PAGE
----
Let’s have a look at our ages, and talk game-plan here: 
these are the minimums to an average retirement in your mid sixties. To speed up retirement, devise for yourself some larger numbers.

20’s
Saving cash now is the most potent thing you could ever do.  While
salaries can be a bit lower in this age bracket, figuring out how to
save and invest wisely around $100 (or more) a month would start to
guarantee a good quality of life in the entire second half of your life.
Don’t balk if you can only save $40 a month, or even $20 – JUST DO
IT!.  Generating monthly savings can seem daunting, and the goal far
off.  It’s easy to think that you can easily make up the difference by
just saving $5,000 in a few years instead.  For most people… IT NEVER
HAPPENS.  Probably 90% of people will save nothing in their 20’s: and
instead take on a lot of debt.

Debt is the opposite of savings, because you end up paying the interest payments that are roughly equivalent to a really good monthly savings number.  If instead of saving $100 a month, you are paying $100 of interest, then instead of guaranteeing a good future for the second half of your life, you are actually selling off a good quality of life in the future to some bank or creditor.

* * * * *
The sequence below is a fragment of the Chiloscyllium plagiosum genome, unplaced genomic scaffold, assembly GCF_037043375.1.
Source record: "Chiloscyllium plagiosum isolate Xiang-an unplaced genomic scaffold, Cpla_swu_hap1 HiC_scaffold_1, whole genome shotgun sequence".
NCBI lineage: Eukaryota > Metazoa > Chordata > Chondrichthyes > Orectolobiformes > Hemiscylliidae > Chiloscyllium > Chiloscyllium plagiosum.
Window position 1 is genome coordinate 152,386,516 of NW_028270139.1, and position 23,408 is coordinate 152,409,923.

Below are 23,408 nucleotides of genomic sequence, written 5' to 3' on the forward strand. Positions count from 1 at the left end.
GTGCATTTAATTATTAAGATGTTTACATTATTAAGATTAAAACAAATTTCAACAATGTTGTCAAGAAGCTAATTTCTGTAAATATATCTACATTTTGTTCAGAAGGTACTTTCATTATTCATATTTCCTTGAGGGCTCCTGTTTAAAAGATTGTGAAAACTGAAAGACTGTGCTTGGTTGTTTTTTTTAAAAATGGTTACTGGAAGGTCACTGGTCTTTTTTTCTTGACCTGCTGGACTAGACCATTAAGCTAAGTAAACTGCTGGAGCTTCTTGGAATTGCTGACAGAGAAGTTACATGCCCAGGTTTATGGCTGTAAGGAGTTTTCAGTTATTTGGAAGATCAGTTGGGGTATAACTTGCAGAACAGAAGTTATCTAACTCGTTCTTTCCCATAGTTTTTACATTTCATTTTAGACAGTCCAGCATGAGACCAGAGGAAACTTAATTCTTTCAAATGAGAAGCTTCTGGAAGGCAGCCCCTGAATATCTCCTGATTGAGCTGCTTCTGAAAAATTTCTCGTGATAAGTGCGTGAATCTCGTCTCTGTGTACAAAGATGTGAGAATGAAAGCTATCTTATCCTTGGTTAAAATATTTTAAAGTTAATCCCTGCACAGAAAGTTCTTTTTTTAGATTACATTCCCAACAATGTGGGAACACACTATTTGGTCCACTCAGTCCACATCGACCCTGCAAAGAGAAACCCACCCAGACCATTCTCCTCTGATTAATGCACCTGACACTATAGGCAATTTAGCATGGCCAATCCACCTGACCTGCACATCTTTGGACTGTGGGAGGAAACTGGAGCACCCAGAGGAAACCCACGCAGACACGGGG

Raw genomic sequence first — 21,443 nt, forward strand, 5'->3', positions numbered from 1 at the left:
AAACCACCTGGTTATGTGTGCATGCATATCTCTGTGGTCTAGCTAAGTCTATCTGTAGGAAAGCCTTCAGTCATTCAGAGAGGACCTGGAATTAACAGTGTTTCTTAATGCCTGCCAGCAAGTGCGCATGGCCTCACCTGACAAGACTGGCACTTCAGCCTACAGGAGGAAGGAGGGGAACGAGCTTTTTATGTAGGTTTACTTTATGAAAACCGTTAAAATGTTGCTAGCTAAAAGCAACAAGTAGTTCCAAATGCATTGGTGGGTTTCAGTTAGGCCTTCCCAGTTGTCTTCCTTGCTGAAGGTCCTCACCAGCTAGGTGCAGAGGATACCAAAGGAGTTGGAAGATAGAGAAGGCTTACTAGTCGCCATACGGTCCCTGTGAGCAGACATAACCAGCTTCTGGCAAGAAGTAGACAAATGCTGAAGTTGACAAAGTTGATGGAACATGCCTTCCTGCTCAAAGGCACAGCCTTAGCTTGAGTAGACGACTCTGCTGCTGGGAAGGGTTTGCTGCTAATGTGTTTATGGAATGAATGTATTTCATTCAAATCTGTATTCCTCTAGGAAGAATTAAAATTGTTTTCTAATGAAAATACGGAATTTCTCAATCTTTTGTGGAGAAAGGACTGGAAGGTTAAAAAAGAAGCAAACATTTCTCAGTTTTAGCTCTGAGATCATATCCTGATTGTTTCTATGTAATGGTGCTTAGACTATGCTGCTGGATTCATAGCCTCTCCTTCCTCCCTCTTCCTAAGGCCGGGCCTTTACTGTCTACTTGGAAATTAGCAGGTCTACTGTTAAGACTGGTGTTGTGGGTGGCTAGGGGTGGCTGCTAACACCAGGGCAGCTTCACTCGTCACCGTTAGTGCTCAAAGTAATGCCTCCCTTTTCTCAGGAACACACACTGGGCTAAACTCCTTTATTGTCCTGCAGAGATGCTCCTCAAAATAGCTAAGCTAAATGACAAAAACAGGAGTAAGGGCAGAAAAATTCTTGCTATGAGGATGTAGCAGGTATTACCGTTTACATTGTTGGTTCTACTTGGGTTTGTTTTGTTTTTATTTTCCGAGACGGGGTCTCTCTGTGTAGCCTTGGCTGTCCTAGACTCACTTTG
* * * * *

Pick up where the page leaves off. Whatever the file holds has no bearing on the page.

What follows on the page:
Cash in your 20’s will hit incredibly potent levels of Compound Interest, and ignoring this is a multi-fold loss.  You don’t just lose the cash invested, but you lose the future of that cash.  That is the essence of Financial Freedom in the future, and the goal of Early Retirement.

30’s
If you are like 95% of people, you might not have saved very much
money yet.  Of course it’s regrettable, and sometimes it can cause a few
moments of blank staring and thoughts that might almost get you to save some money.  Believe it or not, losing the impact of Compound Interest in your 20’s is a serious issue.  In your 30’s there is no excuse available, no running room, and a time-is-running-out mentality should be yours.

Old age can extend a really, really long time.  Yet, by now, you know how time flies.  The slight adjustment made now for savings will barely be felt in the large scope of things.  The truth is, we are animals in a wilderness, and refusing to cover your ass is a death sentence! Get serious, don’t delay, the 30’s still offer a super potent opportunity for Compound Interest – but when you reach your 40’s, you will have to save double to make up for what you didn’t save in your 20’s and 30’s!!!